As mentioned before, I'm re-listening to the whole Foundation series because my only previous experience is with a horribly distorted radio drama. Sort of like when I listened to the Time Traveler's Wife abridged and then unabridged (which, tangent time, why is it called unabridged when you didn't actually take the abridgement and undo it, but rather presented the version that was never abridged in the first place? Shouldn't it be non-abridged?), I vaguely recall some of the storylines, but hearing them again in full detail (and with better knowledge of the whole idea of psychohistory and the two Foundations, as well as the secret "chuckle" about where the 2nd Foundation really is) is quite refreshing and not repetitive at all.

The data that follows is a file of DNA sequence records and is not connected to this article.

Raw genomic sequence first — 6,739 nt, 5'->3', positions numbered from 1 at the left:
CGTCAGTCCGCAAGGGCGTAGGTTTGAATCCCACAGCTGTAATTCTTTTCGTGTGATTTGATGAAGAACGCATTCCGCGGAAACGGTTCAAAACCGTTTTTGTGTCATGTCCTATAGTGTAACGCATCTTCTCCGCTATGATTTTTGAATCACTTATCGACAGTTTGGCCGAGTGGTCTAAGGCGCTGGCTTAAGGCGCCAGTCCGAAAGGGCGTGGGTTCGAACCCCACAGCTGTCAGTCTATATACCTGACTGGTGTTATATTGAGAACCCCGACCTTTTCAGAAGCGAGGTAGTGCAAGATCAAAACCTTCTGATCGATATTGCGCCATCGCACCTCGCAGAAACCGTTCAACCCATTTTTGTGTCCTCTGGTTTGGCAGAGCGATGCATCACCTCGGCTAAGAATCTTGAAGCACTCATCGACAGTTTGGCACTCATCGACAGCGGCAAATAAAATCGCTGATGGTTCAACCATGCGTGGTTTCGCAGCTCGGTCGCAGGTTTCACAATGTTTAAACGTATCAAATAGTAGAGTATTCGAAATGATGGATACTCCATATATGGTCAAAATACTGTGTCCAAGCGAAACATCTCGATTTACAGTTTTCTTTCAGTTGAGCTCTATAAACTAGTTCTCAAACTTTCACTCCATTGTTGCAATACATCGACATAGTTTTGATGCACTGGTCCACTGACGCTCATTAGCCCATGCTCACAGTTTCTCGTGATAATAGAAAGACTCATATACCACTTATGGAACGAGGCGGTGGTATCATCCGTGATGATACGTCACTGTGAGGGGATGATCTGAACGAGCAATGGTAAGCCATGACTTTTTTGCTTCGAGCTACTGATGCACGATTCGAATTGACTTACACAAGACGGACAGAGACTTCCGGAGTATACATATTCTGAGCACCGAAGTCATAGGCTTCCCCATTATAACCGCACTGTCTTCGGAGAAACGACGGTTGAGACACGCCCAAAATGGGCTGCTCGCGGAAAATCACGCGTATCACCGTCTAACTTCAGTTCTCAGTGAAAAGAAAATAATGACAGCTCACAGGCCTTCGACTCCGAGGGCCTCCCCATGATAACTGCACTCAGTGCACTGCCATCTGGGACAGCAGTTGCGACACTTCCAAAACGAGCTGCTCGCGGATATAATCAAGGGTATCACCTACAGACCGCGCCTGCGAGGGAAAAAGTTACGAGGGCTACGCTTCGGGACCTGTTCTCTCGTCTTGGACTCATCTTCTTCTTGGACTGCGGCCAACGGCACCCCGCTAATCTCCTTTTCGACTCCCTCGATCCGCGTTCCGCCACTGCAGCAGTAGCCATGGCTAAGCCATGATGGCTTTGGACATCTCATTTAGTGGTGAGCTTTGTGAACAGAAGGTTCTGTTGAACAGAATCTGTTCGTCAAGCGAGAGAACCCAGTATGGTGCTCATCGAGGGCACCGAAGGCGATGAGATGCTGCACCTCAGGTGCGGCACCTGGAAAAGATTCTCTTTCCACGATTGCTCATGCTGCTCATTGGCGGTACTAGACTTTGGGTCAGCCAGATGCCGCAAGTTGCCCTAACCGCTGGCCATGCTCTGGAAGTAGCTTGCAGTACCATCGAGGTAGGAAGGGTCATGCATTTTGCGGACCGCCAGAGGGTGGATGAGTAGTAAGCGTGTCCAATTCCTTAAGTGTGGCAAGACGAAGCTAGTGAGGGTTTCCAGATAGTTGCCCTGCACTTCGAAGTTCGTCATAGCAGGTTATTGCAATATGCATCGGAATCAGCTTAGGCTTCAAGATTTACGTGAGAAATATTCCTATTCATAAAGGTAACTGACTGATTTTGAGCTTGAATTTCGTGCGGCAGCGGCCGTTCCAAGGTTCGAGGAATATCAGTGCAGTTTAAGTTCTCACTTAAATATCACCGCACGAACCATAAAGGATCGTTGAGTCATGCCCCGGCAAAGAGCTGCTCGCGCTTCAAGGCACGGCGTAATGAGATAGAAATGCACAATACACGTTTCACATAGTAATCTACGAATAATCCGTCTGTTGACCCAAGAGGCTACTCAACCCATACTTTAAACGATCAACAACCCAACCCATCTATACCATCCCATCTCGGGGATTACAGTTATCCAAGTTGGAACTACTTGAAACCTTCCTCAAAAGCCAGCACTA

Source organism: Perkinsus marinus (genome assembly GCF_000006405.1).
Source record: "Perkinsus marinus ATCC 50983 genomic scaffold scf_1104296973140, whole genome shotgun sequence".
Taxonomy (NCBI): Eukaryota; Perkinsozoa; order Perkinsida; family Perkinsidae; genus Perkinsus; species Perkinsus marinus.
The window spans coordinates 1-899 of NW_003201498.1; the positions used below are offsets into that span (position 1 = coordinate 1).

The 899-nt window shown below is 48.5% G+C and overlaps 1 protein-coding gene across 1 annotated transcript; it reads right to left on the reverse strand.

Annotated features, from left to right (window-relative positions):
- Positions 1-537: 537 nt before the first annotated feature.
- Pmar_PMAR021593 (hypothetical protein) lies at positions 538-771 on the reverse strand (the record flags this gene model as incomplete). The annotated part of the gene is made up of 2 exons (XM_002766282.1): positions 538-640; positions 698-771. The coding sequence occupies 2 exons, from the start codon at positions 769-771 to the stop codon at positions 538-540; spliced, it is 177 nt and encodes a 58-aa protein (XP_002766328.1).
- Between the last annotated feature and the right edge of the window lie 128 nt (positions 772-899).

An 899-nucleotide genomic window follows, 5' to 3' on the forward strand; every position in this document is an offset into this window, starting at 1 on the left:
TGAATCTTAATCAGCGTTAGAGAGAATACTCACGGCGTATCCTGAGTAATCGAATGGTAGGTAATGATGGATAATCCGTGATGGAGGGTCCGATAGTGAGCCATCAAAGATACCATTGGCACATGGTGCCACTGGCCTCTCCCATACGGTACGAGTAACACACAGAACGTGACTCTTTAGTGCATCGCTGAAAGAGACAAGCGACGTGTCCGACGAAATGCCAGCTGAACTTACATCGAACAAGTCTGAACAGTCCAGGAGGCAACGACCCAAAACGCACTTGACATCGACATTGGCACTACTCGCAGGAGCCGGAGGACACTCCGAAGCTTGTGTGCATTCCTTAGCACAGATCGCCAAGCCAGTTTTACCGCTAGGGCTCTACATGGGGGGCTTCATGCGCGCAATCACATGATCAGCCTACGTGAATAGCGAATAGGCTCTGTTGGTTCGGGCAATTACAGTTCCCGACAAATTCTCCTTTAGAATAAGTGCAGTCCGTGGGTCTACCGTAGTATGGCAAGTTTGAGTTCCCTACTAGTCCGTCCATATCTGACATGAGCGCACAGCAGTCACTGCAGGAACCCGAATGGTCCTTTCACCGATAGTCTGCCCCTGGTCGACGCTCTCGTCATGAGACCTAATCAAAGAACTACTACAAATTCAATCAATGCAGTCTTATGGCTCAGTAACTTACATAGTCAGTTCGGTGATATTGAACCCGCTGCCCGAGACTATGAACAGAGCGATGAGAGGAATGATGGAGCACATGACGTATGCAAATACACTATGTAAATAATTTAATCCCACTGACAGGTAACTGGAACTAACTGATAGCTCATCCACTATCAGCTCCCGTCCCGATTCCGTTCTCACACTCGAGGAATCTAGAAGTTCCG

I was actually surprised at how quickly I finished this one. Maybe it's because Scott Brick (yay!) reads more quickly than the other guy, or maybe I just read it over a holiday weekend.
Anyway, short, DigiMuzik plot summary:
The book starts up slightly before the end of Forward the Foundation. We experience the imperial trial of Hari Seldon that sends his project off to Terminus, though of course it was all in accordance with his own plans. 50 years down the road, the struggling Foundation uses religion to win control over the recently seceded Anachrionian planets and sets "science" up as a holy organization. Later on, Traders take Foundation-created atomic technology and expand the control beyond religion and into more basic economic powers, as the galactic periphery no longer knows how to maintain their failing power systems and no one in the empire can help them re-supply either.